The above is a general guide only. Specific policies can vary significantly in their coverage depending on the insurer. Before taking out any insurance policy, make sure you read the PDS (Product Disclosure Statement) which will provide further details on what circumstances or the type of damage that is covered. The PDS is available for download from your insurance company’s website.
In the event of an accident, the insurance company may only allow you to take your car to one of its ‘approved’ smash repairers, or offer to compensate up to the value of a quote from one of these approved repairers.
The smash repairer fixes the car for a lower cost in exchange for a guaranteed stream of work from the insurance company. This is usually marketed to the customer as offering a high-quality repair with a warranty. Be sure to check the PDS to see whether your policy requires your car to be fixed at an approved repairer.
Unlike buying household goods or other products off the shelf, there is no one price for all approach to insurance policies.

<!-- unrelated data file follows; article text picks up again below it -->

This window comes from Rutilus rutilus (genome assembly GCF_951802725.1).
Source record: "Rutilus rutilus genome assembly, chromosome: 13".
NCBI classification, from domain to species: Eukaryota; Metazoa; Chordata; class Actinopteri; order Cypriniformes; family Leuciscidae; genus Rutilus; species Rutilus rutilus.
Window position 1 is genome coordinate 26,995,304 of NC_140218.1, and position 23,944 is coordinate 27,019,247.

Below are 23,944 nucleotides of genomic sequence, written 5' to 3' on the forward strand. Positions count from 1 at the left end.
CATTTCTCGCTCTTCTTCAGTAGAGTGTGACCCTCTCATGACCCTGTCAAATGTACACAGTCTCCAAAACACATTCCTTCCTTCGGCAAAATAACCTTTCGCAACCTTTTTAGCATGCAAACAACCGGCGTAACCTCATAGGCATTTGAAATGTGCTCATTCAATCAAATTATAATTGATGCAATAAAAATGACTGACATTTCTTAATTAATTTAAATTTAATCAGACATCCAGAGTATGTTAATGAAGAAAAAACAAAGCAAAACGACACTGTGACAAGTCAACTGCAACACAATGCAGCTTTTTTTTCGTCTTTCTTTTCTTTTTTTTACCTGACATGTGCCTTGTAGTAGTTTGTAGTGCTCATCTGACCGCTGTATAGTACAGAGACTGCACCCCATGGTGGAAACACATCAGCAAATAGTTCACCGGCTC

Insurance policies are all about determining the risk the customer may have of actually claiming something against the policy that they have taken out. The higher the likelihood of this occurring, the more expensive the insurance premium.
Insurance companies take a number of factors into account to try and accurately determine this level of risk, and to tailor it as much as possible on a per-customer basis. These factors usually include:
- Age and gender: Younger males, especially those 25 or under, are statistically more likely to be involved in an accident.
- Type of car being insured: Performance cars are more associated with unsafe driving behaviour, and may increase the cost of insurance. If your car is expensive to repair or needs expensive parts, this will also increase the insurance cost. This is the reason why something like a Mercedes-AMG A45 will be significantly more expensive to insure than a Corolla Hybrid or even a base A-Class hatch.
- Where your car is parked, including the suburb and whether it is parked on the street or in a locked garage. Cars parked in areas with higher crime rates are more likely to get stolen, making insurance more expensive.